This is a story about how i came in touch with cloud deployment and in the end built my own.In my previous time i learned a lot about application development and only rarely had to deal with deploying software or managing infrastructure. This story goes from Apache and “www-data” via kubernetes, netlify, heroku to self hosted. It usually includes docker.
Ok. So why did i build it myself? Initially i would have loved to deploy everything like i would if i was serious about production deployment but there is just no way i would pay ~100€ a month for a few websites or “petstore” services. I also wanted to be close to what i do at work: writing scaleable, reliable and maintainable applications and deploying them to the cloud. I’ll explain more about why i do it in the next part.
It all started a few years ago when Docker really took up the pace and you just could’t ignore it anymore. With docker everything (looking from a hosting perspective) is the same. It is the point where infrastructure ends and application starts.Intrigued by that i wanted to deploy my code like that. Soon after that Kubernetes was released to the public and minikube was THE tool to run it locally (or on a cloud instance in this case (so i thought)).
“Sounds great” i thought sice that would give me the opportunity to learn Kubernetes like a pro and still manage costs. You may already think that this is stupid since this setup implies there is a bare metal server, running a VM, running another VM (minikube), running Kubernetes pods, running my Docker containers. You’re right. But that did not stop me. Soon i discovered that its impossible since a VM requires kernel stuff that you simply dont get in a cloud VM instance.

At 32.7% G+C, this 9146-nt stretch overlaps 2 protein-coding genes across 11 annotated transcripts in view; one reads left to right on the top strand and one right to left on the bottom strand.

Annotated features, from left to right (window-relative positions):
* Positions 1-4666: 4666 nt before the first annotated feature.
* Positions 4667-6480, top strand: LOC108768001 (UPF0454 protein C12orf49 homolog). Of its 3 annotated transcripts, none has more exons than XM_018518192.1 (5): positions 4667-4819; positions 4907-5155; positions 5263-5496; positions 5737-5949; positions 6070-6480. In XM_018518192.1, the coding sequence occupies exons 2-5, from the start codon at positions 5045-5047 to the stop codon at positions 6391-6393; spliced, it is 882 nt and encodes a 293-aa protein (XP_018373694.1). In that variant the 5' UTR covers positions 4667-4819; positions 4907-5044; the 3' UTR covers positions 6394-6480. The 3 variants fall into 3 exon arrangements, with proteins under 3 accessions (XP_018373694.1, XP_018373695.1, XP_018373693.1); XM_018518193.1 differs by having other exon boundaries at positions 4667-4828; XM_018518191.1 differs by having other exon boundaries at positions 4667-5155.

I took a deep breath. My dream was shattered into a thousand pieces.
For a “minimum viable deployment” it seemed reasonable to deploy by hand using a ssh connection to the host and running my containers using `docker-compose up -d`. Together with nginx and Let’s encrypt this seemed like a solid setup for now. I simply exposed ports from the containers and and configured nginx to proxy to `localhost:8888` for example, do the SSL stuff, redirects, and loadbalancing.. Since cloud hosters usually have a configurable firewall around the Virtual Private Network (VPC) where the VM is hosted, i used that to limit connections to port 80(HTTP), 443(HTTPS) and 22(SSH).
Perfect, i thought to myself.
Of course there is a lot of manual work involved but at the pace i was working on my private software (and therefore my deployment as well) it felt good for now. As a general rule you should only automate work once you do it often enough manually and are getting annoyed by it.
Of course this wasn’t the end.